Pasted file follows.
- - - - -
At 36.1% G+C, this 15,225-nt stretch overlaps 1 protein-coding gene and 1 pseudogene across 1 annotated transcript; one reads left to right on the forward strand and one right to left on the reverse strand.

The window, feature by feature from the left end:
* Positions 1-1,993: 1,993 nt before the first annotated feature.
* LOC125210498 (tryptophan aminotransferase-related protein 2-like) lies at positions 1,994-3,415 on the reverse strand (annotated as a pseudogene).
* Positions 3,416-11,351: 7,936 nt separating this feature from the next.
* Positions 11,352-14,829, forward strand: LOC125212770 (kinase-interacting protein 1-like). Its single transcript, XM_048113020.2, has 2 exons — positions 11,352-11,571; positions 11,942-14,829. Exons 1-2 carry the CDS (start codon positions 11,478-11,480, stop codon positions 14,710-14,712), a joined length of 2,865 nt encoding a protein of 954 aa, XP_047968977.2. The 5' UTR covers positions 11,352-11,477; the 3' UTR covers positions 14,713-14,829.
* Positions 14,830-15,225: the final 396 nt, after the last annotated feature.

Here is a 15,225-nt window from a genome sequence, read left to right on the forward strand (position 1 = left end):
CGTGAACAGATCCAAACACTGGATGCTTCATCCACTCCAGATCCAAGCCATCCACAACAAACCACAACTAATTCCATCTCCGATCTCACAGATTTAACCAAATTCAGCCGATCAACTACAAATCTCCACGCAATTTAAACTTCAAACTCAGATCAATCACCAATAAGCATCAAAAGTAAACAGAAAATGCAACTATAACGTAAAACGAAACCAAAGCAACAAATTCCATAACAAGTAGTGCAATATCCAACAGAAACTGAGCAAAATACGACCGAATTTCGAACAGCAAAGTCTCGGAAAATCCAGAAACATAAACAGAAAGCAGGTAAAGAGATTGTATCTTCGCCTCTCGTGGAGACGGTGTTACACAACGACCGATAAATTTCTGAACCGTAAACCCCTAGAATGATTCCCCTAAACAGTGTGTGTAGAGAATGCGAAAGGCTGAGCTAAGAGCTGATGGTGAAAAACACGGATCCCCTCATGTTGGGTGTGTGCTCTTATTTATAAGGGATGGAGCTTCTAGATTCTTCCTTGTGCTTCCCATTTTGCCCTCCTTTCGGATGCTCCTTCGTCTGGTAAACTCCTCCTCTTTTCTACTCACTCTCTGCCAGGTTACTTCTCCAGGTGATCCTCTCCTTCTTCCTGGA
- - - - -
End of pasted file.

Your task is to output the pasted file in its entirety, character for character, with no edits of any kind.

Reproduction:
At 36.1% G+C, this 15,225-nt stretch overlaps 1 protein-coding gene and 1 pseudogene across 1 annotated transcript; one reads left to right on the forward strand and one right to left on the reverse strand.

The window, feature by feature from the left end:
* Positions 1-1,993: 1,993 nt before the first annotated feature.
* LOC125210498 (tryptophan aminotransferase-related protein 2-like) lies at positions 1,994-3,415 on the reverse strand (annotated as a pseudogene).
* Positions 3,416-11,351: 7,936 nt separating this feature from the next.
* Positions 11,352-14,829, forward strand: LOC125212770 (kinase-interacting protein 1-like). Its single transcript, XM_048113020.2, has 2 exons — positions 11,352-11,571; positions 11,942-14,829. Exons 1-2 carry the CDS (start codon positions 11,478-11,480, stop codon positions 14,710-14,712), a joined length of 2,865 nt encoding a protein of 954 aa, XP_047968977.2. The 5' UTR covers positions 11,352-11,477; the 3' UTR covers positions 14,713-14,829.
* Positions 14,830-15,225: the final 396 nt, after the last annotated feature.

Here is a 15,225-nt window from a genome sequence, read left to right on the forward strand (position 1 = left end):
CGTGAACAGATCCAAACACTGGATGCTTCATCCACTCCAGATCCAAGCCATCCACAACAAACCACAACTAATTCCATCTCCGATCTCACAGATTTAACCAAATTCAGCCGATCAACTACAAATCTCCACGCAATTTAAACTTCAAACTCAGATCAATCACCAATAAGCATCAAAAGTAAACAGAAAATGCAACTATAACGTAAAACGAAACCAAAGCAACAAATTCCATAACAAGTAGTGCAATATCCAACAGAAACTGAGCAAAATACGACCGAATTTCGAACAGCAAAGTCTCGGAAAATCCAGAAACATAAACAGAAAGCAGGTAAAGAGATTGTATCTTCGCCTCTCGTGGAGACGGTGTTACACAACGACCGATAAATTTCTGAACCGTAAACCCCTAGAATGATTCCCCTAAACAGTGTGTGTAGAGAATGCGAAAGGCTGAGCTAAGAGCTGATGGTGAAAAACACGGATCCCCTCATGTTGGGTGTGTGCTCTTATTTATAAGGGATGGAGCTTCTAGATTCTTCCTTGTGCTTCCCATTTTGCCCTCCTTTCGGATGCTCCTTCGTCTGGTAAACTCCTCCTCTTTTCTACTCACTCTCTGCCAGGTTACTTCTCCAGGTGATCCTCTCCTTCTTCCTGGA